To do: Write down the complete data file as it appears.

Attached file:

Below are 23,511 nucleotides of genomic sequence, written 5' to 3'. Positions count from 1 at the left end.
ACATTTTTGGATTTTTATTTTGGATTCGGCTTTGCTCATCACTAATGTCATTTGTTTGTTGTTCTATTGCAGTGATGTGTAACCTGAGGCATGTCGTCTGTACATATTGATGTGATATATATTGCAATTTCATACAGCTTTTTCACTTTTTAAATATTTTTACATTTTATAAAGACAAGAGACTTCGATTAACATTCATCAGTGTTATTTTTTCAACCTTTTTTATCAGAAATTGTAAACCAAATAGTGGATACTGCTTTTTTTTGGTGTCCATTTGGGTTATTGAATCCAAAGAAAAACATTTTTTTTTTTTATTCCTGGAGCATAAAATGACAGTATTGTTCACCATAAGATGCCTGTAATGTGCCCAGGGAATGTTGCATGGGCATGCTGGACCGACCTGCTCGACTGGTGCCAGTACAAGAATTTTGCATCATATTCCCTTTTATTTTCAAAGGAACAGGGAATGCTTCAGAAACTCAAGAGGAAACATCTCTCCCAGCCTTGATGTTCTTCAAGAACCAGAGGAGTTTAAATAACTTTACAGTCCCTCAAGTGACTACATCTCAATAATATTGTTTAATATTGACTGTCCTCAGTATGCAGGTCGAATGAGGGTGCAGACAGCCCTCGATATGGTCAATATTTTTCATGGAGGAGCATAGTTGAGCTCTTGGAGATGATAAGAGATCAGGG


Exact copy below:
Below are 23,511 nucleotides of genomic sequence, written 5' to 3'. Positions count from 1 at the left end.
ACATTTTTGGATTTTTATTTTGGATTCGGCTTTGCTCATCACTAATGTCATTTGTTTGTTGTTCTATTGCAGTGATGTGTAACCTGAGGCATGTCGTCTGTACATATTGATGTGATATATATTGCAATTTCATACAGCTTTTTCACTTTTTAAATATTTTTACATTTTATAAAGACAAGAGACTTCGATTAACATTCATCAGTGTTATTTTTTCAACCTTTTTTATCAGAAATTGTAAACCAAATAGTGGATACTGCTTTTTTTTGGTGTCCATTTGGGTTATTGAATCCAAAGAAAAACATTTTTTTTTTTTATTCCTGGAGCATAAAATGACAGTATTGTTCACCATAAGATGCCTGTAATGTGCCCAGGGAATGTTGCATGGGCATGCTGGACCGACCTGCTCGACTGGTGCCAGTACAAGAATTTTGCATCATATTCCCTTTTATTTTCAAAGGAACAGGGAATGCTTCAGAAACTCAAGAGGAAACATCTCTCCCAGCCTTGATGTTCTTCAAGAACCAGAGGAGTTTAAATAACTTTACAGTCCCTCAAGTGACTACATCTCAATAATATTGTTTAATATTGACTGTCCTCAGTATGCAGGTCGAATGAGGGTGCAGACAGCCCTCGATATGGTCAATATTTTTCATGGAGGAGCATAGTTGAGCTCTTGGAGATGATAAGAGATCAGGG